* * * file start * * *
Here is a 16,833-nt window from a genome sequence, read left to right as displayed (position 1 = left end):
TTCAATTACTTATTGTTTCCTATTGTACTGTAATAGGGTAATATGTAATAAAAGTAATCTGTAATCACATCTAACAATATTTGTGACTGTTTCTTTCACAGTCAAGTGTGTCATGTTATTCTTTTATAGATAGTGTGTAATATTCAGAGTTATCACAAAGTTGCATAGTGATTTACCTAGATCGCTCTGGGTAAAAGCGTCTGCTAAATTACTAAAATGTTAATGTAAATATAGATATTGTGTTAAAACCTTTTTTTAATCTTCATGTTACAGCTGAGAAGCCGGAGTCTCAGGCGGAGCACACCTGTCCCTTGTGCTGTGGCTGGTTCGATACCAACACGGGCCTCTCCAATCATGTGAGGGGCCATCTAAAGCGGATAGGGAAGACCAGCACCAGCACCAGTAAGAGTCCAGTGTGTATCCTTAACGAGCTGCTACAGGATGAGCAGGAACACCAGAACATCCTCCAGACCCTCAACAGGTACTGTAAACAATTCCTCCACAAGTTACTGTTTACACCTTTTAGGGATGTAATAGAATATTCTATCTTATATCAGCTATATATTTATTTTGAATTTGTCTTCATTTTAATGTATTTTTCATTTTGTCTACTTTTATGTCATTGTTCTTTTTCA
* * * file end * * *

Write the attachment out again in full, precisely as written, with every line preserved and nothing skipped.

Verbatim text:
Here is a 16,833-nt window from a genome sequence, read left to right as displayed (position 1 = left end):
TTCAATTACTTATTGTTTCCTATTGTACTGTAATAGGGTAATATGTAATAAAAGTAATCTGTAATCACATCTAACAATATTTGTGACTGTTTCTTTCACAGTCAAGTGTGTCATGTTATTCTTTTATAGATAGTGTGTAATATTCAGAGTTATCACAAAGTTGCATAGTGATTTACCTAGATCGCTCTGGGTAAAAGCGTCTGCTAAATTACTAAAATGTTAATGTAAATATAGATATTGTGTTAAAACCTTTTTTTAATCTTCATGTTACAGCTGAGAAGCCGGAGTCTCAGGCGGAGCACACCTGTCCCTTGTGCTGTGGCTGGTTCGATACCAACACGGGCCTCTCCAATCATGTGAGGGGCCATCTAAAGCGGATAGGGAAGACCAGCACCAGCACCAGTAAGAGTCCAGTGTGTATCCTTAACGAGCTGCTACAGGATGAGCAGGAACACCAGAACATCCTCCAGACCCTCAACAGGTACTGTAAACAATTCCTCCACAAGTTACTGTTTACACCTTTTAGGGATGTAATAGAATATTCTATCTTATATCAGCTATATATTTATTTTGAATTTGTCTTCATTTTAATGTATTTTTCATTTTGTCTACTTTTATGTCATTGTTCTTTTTCA